As researchers in Japan wrote in 2012, it’s all about not sleeping in extreme temperatures, whether that’s too hot or too cold. As they put it:
The thermal environment is a key determinant of sleep because thermoregulation is strongly linked to the mechanism regulating sleep. Excessively high or low ambient temperature may affect sleep even in healthy humans without insomnia.Kazue Okamoto-Mizuno & Koh Mizuno
Using a power meter to work out the most cost-effective way to heat my bedroom
I don’t know how things are where you live, but here in the UK where I’m currently writing from, the cost of electricity is painful right now. We’re billed 45 pence per kilowatt hour during the daytime and 22 at night.
I recently moved house and decided to use a power meter to see which appliances were costing more, and also to test different settings on white goods like the washing machine.
I got quite into my testing, and calculated how much every single setting would cost me when used twice a week for a month. Unsurprisingly, not using the drying settings, and opting for shorter washes saves a fair bit of money over the month.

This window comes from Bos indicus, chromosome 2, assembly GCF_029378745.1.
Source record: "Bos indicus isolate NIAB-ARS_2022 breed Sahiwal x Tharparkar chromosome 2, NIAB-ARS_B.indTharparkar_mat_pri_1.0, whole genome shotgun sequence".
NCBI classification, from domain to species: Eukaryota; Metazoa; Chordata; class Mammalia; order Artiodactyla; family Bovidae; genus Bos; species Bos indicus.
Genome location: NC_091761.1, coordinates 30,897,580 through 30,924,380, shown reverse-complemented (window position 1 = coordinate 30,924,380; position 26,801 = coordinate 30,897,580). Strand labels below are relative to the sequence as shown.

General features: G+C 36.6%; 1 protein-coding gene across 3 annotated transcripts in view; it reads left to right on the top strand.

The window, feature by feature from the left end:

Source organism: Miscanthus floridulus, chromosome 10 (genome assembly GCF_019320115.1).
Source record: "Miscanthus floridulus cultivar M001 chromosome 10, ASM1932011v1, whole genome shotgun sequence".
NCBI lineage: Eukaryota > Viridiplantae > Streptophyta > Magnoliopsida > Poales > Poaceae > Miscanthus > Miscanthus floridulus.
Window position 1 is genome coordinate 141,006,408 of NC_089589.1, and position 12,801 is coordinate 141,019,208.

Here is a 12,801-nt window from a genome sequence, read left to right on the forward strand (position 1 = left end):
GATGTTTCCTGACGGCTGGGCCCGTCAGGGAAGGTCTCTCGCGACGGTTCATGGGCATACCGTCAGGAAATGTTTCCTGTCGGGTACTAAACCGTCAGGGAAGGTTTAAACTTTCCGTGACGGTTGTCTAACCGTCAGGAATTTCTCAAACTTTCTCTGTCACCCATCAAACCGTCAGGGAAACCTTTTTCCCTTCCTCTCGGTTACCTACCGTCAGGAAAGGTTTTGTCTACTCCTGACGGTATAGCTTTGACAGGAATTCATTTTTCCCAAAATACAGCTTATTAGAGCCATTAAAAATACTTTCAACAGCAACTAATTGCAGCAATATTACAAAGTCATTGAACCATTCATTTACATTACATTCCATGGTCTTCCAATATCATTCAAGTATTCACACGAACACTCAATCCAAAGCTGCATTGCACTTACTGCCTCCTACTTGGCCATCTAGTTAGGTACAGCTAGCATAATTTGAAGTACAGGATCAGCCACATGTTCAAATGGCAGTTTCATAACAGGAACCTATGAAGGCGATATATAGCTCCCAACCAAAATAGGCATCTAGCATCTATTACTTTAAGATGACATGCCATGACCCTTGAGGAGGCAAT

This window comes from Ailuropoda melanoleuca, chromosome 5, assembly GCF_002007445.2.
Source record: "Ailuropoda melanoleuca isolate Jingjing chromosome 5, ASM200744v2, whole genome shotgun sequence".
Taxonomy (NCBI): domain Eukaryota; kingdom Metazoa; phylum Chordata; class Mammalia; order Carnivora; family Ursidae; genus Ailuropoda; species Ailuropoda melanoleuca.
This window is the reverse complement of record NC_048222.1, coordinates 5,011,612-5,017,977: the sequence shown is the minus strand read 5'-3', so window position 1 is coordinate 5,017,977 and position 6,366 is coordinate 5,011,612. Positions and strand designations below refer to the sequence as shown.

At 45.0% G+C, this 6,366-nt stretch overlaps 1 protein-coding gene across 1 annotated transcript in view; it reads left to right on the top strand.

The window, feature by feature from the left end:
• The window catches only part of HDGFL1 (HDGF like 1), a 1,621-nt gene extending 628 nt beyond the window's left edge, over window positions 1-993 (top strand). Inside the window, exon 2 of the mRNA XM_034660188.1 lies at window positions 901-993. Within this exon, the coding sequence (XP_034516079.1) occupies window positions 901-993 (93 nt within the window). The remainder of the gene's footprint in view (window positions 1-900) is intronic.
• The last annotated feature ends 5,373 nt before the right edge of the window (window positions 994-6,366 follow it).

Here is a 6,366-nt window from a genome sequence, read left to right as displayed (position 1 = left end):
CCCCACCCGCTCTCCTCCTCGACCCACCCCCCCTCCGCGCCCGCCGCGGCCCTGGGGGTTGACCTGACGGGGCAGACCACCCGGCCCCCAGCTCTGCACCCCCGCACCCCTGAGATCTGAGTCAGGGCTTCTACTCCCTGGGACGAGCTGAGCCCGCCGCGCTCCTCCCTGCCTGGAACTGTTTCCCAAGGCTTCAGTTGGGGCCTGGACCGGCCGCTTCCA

I also tested different heating methods for the bedroom at night to see which would be the most cost effective.
It turned out that it costs me around five pence to boil enough water in the kettle for a cup of bedtime tea and to half fill a hot water bottle along with cold water (I don’t want any scalding surprises!).
More importantly, I discovered it was cheaper to use a heated mattress pad all night rather than my gas central heating bedroom radiator or a small electric heater.
Just to clarify, I didn’t measure the central heating with the power meter. I had to base that on fresh meter readings entered into my energy supplier account to see what I had used at night.
It was good to have some facts that were specific to my home that I could work with, and reassuring to know that we were heating our bedroom at night in the most cost-effective way we could.
If you don’t have a power meter, it’s worth considering buying or borrowing one for a week to do some testing. You might be surprised by what you find.
Please note that I am not qualified to give financial advice based on power usage – I just wanted to share what I’ve personally found helpful.
Which techniques do you use to keep warm throughout those long winter nights? Let me know in the comments below!